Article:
Every week, The Sassy Scientist answers a question on geodynamics, related topics, academic life, the universe or anything in between with a healthy dose of sarcasm. Do you have a question for The Sassy Scientist? Submit your question here.
I have a project where I have been struggling to get results for a long time now, and the results are not even so significant. How do you recognise when a research direction is not really worth pursuing anymore?
This is always difficult. I mean, you’re not the only one ostensibly struggling. Everybody does. Science is a trial-and-error process and not every theory works out. Some of the greatest scientific achievements have been made as the result of proper mistakes; leave open your Petri dish of bacteria and find that mould inhibits the growth of a bacterial culture – you know, Penicillin. Many operate under the impression that results are disappointing and insignificant, or just plain wrong. Maybe they are. Maybe they aren’t. The point is that you have to think the results, and the process of obtaining them, through. Not too much though.
The task at hand is identifying the reason behind your struggle to get results. Is it a new, frontier, state-of-the-art methodology you’re employing, which may or may not be fully functional, yet? Just hang on in there. Have you been waiting on colleagues to present their contributions to your research? Patience. What’s going on? Recognising that a current line of inquiry isn’t worth pursuing anymore is indeed a vital part of the trials to organise your schedule and save time. Fine words butter no parsnips though. Who is to decide that what you’re doing is pointless? I mean, Wegener also did not have that large a success when he presented his continental drift theory. The positive aspect of a struggle is overarching, as the process of obtaining results has merit – though the merit of the results themselves may not be apparent to you at this point in time. You are able to work through an issue, solve it and obtain an answer to some problem you posed yourself. Some just give up half-way through. You did not. Why? Because you – inadvertently – realised that your research direction was worth pursuing (at least with some pain and effort). Or were you just following orders?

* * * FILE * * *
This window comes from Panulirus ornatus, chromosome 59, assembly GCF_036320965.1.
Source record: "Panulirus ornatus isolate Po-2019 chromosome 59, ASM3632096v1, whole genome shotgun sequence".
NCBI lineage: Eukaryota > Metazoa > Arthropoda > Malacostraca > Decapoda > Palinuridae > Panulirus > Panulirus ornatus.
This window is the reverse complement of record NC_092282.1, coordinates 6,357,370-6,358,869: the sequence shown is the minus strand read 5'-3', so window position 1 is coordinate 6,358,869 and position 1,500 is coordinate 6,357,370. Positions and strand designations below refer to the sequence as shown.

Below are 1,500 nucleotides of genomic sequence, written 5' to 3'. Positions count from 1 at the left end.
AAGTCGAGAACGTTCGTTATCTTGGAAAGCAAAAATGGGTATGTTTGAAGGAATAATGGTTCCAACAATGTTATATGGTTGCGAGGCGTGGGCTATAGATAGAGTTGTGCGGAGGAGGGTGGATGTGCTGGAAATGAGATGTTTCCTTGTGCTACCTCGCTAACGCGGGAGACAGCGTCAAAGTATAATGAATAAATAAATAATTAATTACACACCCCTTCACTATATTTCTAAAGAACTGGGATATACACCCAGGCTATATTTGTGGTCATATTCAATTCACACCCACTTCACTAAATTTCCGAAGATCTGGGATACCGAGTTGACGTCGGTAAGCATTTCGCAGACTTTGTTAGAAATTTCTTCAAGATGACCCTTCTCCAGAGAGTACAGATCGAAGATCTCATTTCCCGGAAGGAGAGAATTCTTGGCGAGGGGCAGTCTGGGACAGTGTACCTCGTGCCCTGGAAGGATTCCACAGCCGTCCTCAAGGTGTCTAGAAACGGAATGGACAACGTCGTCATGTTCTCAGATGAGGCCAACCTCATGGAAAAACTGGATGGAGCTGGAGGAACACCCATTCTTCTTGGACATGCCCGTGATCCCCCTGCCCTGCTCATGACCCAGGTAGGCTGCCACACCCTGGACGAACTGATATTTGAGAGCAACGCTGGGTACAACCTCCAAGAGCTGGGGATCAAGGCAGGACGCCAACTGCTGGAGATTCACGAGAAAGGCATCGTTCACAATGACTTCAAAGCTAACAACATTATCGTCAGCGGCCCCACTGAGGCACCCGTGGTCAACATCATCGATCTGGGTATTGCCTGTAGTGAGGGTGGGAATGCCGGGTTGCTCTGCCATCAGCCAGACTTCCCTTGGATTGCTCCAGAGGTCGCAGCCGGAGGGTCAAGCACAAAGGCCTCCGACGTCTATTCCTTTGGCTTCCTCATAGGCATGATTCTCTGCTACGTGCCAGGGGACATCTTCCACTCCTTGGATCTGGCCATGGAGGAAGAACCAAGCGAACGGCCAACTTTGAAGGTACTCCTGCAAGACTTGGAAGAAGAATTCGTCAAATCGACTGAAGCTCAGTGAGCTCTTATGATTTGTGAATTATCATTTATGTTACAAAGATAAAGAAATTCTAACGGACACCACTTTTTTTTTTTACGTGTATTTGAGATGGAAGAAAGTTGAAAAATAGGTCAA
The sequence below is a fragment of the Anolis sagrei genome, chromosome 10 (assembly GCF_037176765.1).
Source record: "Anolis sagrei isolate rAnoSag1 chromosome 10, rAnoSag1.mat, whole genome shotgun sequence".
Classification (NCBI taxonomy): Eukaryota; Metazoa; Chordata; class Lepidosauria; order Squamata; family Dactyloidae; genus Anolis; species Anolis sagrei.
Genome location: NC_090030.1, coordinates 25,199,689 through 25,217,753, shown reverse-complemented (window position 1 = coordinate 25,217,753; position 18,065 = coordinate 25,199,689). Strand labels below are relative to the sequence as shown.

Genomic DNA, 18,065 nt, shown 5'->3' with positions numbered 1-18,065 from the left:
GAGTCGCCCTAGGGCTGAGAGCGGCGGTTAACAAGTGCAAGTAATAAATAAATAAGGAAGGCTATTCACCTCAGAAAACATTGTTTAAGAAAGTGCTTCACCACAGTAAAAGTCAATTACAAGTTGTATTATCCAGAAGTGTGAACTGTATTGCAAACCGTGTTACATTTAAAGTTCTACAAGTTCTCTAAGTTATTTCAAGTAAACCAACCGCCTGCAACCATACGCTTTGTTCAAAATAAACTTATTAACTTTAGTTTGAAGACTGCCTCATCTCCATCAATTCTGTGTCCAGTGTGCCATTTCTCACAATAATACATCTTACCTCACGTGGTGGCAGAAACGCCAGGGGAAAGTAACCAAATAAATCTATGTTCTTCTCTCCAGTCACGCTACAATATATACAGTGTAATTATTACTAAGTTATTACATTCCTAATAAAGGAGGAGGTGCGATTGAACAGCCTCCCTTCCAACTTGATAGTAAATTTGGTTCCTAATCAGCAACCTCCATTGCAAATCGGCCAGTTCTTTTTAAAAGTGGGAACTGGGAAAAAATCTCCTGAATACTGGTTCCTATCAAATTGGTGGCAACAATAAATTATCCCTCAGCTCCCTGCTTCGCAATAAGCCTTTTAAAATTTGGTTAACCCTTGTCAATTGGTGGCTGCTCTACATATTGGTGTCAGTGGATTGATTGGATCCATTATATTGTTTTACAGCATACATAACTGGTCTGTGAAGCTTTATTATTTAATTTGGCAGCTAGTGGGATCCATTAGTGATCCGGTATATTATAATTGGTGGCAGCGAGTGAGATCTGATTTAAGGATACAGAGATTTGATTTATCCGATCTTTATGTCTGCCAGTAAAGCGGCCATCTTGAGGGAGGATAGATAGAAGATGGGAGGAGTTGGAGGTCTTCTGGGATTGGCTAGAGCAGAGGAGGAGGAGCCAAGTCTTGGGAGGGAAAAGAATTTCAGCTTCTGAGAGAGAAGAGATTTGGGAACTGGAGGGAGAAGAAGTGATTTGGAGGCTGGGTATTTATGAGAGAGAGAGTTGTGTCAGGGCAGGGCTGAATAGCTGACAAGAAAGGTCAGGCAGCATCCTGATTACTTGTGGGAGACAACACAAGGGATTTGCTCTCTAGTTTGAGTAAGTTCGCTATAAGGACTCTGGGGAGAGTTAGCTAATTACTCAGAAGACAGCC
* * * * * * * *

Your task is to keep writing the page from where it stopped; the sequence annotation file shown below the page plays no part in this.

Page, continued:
In case you’re ambivalent, or maybe even confidently negative, about the proceeds of your current strategy, consider alternatives. It may just be that your research goal is simply unattainable at this point in time. Usually you’re working on a project basis, so in that case you would have to sit it out. The obvious solution to your predicament is to cross over in a tangential line of inquiry by adding some new feature to your problem. “Simply” justify some new methodology, field work or collaboration to further your research – whilst adjusting your research azimuth to more favourable conditions. Easy, right?
The Sassy Scientist
PS: This post was written after having to make a couple of U-turns myself. Fact is that not everything works out the way you want(ed) it to.